Mexican low-cost carrier Volaris has revised its full-year capacity and earnings expectations due to additional inspections of its Pratt & Whitney geared turbofan (GTF) engines.

The company said on 10 October full-year operating revenue will be around $3.2 billion, at the lower end of prior expectations. Capacity as measured in available seat miles (ASMs) will rise 10% rather than the 13% it had forecast earlier.

The company also now expects an EBITDAR margin for 2023 of about 26%, down from an earlier expectation of 29%-31%.

Volaris A320

Source: On The Run Photo/Shutterstock

Low-cost carrier Volaris says its revising its full-year earnings expectations due to Pratt & Whitney engine issues

“The accelerated inspection program will include engines in our fleet,” says chief executive Enrique Beltranena. “The Volaris team is actively executing plans to mitigate the engine inspection impact, including a project to optimise our route network. We anticipate our growth rate will slow while we work through the required engine shop visits.”

He adds that the airline will “continue to modify our plans as we get more detail from P&W”. He says the company was forced to lower its earnings expectations due to “the continuing volatility in jet fuel prices and the effect on ASM production as we work through the engine issues and its projected impact on our network and profitability”.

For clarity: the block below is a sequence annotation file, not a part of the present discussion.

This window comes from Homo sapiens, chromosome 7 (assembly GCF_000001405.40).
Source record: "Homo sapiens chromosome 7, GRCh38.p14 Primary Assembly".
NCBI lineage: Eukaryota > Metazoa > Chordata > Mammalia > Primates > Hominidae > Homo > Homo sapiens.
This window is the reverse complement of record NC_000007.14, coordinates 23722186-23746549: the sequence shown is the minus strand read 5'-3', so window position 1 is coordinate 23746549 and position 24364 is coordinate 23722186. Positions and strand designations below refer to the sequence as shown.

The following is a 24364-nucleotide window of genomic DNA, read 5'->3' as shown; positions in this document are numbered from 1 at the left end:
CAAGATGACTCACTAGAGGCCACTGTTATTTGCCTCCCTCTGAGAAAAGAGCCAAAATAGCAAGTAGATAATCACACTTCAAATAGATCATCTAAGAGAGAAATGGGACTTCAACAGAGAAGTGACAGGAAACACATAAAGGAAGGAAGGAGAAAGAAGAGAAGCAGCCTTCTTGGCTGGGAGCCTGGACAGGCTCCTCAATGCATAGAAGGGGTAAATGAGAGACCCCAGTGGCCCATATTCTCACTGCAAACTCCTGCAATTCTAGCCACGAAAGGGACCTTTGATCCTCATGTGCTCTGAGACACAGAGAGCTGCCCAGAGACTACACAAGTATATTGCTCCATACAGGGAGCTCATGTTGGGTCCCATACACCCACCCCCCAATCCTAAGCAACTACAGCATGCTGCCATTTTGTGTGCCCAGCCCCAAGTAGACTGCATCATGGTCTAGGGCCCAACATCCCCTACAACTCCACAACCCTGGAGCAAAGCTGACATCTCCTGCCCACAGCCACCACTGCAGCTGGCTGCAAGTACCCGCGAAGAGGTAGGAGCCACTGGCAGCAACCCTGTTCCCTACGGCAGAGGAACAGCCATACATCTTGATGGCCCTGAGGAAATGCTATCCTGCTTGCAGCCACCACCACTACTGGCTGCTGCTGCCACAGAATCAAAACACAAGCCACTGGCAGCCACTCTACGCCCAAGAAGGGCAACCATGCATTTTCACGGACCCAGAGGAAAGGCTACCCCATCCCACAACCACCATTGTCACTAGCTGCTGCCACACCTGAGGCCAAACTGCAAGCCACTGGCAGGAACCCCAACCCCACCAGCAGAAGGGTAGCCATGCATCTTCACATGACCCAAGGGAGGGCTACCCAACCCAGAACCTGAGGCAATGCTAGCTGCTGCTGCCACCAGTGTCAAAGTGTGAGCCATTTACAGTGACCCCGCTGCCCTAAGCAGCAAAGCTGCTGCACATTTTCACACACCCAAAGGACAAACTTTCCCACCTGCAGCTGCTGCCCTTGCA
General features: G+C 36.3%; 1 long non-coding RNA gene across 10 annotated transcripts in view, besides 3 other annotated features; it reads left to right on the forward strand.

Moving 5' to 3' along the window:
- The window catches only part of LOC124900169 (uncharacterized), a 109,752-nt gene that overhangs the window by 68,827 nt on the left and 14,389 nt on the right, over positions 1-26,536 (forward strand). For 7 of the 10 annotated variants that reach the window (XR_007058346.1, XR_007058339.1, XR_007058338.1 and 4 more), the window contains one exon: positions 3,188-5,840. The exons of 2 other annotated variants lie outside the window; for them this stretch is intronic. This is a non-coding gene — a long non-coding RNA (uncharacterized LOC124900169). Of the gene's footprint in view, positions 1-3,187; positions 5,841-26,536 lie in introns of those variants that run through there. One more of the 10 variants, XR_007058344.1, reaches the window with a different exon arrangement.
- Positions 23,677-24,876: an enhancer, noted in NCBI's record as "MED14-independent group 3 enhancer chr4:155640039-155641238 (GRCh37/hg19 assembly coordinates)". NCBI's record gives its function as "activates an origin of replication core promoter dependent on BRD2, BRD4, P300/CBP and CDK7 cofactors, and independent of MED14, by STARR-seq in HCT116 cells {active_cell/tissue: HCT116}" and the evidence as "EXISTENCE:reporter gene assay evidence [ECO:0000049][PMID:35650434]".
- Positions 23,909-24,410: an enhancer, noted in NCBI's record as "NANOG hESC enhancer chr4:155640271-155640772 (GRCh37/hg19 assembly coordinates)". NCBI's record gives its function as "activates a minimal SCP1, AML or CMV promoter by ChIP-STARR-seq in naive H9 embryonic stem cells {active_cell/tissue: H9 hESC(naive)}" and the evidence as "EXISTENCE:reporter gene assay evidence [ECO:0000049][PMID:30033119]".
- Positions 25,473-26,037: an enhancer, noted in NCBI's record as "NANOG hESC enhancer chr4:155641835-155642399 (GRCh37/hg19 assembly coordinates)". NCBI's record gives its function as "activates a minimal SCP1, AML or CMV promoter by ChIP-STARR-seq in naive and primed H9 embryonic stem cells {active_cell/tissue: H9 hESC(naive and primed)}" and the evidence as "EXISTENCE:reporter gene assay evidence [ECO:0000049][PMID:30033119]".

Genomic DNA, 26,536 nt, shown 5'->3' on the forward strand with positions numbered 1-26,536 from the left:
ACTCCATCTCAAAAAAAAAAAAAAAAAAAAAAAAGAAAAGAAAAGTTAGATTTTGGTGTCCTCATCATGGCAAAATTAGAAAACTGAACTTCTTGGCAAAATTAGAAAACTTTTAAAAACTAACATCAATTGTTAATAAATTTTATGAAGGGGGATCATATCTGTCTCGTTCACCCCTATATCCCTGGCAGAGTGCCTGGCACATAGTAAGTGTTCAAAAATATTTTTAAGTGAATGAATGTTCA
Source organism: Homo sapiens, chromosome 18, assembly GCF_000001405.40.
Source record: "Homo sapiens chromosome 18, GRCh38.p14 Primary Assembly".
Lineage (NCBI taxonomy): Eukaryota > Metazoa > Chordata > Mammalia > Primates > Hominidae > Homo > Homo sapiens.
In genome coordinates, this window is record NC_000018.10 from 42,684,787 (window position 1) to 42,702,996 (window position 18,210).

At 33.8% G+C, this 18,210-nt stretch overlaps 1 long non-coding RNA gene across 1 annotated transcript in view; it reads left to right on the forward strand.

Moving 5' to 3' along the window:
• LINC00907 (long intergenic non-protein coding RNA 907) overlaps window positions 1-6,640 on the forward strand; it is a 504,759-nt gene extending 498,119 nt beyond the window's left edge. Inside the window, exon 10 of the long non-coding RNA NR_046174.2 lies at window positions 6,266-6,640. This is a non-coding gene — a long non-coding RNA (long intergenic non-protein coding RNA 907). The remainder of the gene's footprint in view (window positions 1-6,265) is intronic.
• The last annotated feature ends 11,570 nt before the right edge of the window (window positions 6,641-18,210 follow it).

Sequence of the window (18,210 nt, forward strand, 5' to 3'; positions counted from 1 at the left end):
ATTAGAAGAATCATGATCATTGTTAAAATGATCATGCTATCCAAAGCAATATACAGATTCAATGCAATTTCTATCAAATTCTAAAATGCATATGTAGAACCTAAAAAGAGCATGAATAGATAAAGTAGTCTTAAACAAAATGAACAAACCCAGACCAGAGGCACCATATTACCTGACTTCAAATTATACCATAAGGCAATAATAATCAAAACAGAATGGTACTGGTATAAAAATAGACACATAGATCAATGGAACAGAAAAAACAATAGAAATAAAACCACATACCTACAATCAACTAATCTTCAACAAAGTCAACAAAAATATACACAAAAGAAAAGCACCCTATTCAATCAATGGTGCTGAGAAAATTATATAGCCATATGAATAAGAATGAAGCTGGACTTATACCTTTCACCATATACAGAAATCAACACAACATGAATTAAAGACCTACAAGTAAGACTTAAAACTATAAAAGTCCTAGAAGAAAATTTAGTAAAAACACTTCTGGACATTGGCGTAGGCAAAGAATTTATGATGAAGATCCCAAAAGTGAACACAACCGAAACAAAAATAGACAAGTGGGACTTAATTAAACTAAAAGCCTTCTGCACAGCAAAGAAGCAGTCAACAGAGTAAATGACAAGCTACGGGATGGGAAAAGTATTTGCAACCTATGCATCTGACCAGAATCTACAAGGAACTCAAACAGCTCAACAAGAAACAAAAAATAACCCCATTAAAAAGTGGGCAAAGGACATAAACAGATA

In July, RTX, the parent company of Pratt & Whitney, first disclosed that 1,200 of its next-generation turbofan engines would need to be returned to the company for inspections and partial disassembly, citing possibly defective high-pressure turbine disks that require removal and inspection ahead of regular maintenance schedules.

In September, RTX detailed the scope of the issue, saying airlines will need to remove hundreds of the engines from the wings of Airbus A320neo-family jets by the end of 2024 to inspect for the defective high-pressure turbine and compressor discs.

Volaris is scheduled to publish third-quarter earnings on 23 October.